April 23, 2024

Van Hollen Statement on National Security Supplemental Vote

Today, U.S. Senator Chris Van Hollen (D-Md.) released the following statement on his vote in support of the national security supplemental legislation: 

“As we face a host of challenges around the globe, we must deploy the necessary resources to protect freedom, support democracy, and address humanitarian crises abroad. For Ukraine, in particular, this assistance could not come at a more critical time. While Putin continues to wage his war of aggression against the Ukrainian people and on democracy itself, Ukraine is running dangerously low on artillery and air defense munitions, as well as other vital supplies. This aid is critical not only to support the Ukrainian people in their fight against Putin, but also to defend freedom and democracy worldwide. Our allies and adversaries alike are watching closely to see if the United States and our partners will keep our promises to the people of Ukraine in their hour of need, or whether we will retreat. 

“This legislation also supports many other key priorities both here at home and abroad, from providing support to Taiwan and our partners in the Indo-Pacific to better protecting Americans from the flow of deadly fentanyl into our nation by bolstering screenings and inspections at border points of entry. Additionally, the legislation invests more in the Nonprofit Security Grant Program, which helps protect various community institutions that are at risk of hate crimes, including synagogues, mosques, and other houses of worship. The alarming rise of anti-Semitism, Islamophobia, and anti-Arab incidents since the October 7th attacks underscores the vital need for more resources to help safeguard our communities from bigotry and hate. 

“In addition to these provisions, this legislation includes over $9 billion in humanitarian aid that will reach people in desperate need around the world – from Gaza to Sudan and elsewhere. I am glad to support this funding that will provide necessities like food, water, shelter, and medical care to the world’s most vulnerable people. That being said, I am deeply disappointed that this bill prohibits any of the available funds from going to UNRWA, which provides vital services to Palestinian refugees in many countries and is the main humanitarian aid distribution entity in Gaza. I put forward an amendment to provide a process to restore that funding following the ongoing investigation and appropriate remedial actions. While we did not have an opportunity to vote on that amendment, I will continue to seek to reverse the current ban and press the Biden Administration to encourage other countries to continue to support UNRWA and use our support for international organizations in a way that advances that goal. The underlying bill does include substantial assistance that is desperately needed at this time in Gaza and around the world and is better than our alternative at this point — which is to provide nothing.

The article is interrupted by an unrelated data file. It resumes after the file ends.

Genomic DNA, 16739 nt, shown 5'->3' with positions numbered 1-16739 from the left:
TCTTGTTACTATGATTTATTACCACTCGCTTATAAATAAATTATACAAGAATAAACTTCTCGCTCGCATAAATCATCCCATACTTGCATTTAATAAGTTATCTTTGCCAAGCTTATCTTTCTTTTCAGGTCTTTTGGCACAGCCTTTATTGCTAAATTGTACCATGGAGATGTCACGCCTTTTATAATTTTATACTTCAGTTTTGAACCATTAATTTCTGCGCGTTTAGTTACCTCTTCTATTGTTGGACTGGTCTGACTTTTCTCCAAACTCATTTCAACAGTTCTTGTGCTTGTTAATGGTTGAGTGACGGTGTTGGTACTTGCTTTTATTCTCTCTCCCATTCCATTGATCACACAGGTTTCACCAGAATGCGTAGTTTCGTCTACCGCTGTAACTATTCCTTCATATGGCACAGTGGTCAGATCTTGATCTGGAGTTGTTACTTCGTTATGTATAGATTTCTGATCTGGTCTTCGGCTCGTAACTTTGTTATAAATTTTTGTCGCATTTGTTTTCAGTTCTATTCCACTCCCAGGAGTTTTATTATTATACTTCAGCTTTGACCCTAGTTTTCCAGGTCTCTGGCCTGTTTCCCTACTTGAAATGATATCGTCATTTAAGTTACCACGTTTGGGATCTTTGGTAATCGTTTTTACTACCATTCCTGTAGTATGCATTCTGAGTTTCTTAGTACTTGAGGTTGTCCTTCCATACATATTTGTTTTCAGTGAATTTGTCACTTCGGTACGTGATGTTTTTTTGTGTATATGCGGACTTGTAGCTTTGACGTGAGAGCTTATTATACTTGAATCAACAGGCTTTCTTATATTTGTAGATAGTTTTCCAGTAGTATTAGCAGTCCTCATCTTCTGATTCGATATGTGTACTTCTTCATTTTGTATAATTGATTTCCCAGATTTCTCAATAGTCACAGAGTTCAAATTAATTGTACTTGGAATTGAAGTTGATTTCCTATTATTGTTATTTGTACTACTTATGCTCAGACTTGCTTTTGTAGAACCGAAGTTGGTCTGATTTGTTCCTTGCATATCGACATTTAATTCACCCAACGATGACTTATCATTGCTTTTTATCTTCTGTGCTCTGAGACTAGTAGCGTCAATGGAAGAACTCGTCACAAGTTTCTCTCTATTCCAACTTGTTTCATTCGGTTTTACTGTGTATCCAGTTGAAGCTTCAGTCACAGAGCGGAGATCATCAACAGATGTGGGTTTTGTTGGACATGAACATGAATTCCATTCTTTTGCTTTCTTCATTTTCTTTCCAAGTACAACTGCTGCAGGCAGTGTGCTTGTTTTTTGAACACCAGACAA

“Lastly, within this legislation, I support the funding for defensive weapons systems, like the Iron Dome, to protect Israel from Hamas, the Islamic Republic of Iran, Hezbollah, and other threats in the region. The October 7th Hamas terrorist attack on Israel was horrific — and we must prevent any such future horrors and secure the release of all remaining hostages. I continue to fully support Israel’s right, indeed its duty, to defend itself. But while this war is just, it must be fought justly. I do not support a blank check for offensive weapons for the Netanyahu government’s current campaign in Gaza. I will continue to push for a ceasefire and a return of all the hostages but, in the meantime, we cannot turn a blind eye to what President Biden has described as ‘indiscriminate’ bombing or to the failure of the Netanyahu government to meet its obligations to facilitate, and not arbitrarily restrict, the delivery of assistance to address the humanitarian catastrophe in Gaza. Given these concerns, had this been an up or down vote strictly on military assistance for Israel, I would have insisted on amendments to ensure that no funds for offensive weapons would flow to the Netanyahu government until it cooperates fully in the delivery of humanitarian assistance to starving people in Gaza, agrees not to launch an invasion into Rafah – where over 1.3 million Palestinians were told to seek safety – and allows an independent investigation into the deaths of all humanitarian aid workers killed in Gaza. For now, I will continue to press the Administration to pause any further transfers of offensive military aid until the Netanyahu government meets President Biden’s demands and will use the congressional review process to reinforce that position. And I will be closely monitoring the report the Administration produces by May 8th – as required by National Security Memorandum 20 – as to whether or not recipients of U.S. security assistance are using such aid in accordance with international law and facilitating the delivery of humanitarian assistance in conflict areas where they are using U.S.-supplied weapons.

“On balance, this legislation provides the necessary resources to support the people of Ukraine and advance important American priorities at home and around the world. That is why, despite certain reservations, I voted in favor of this legislation.”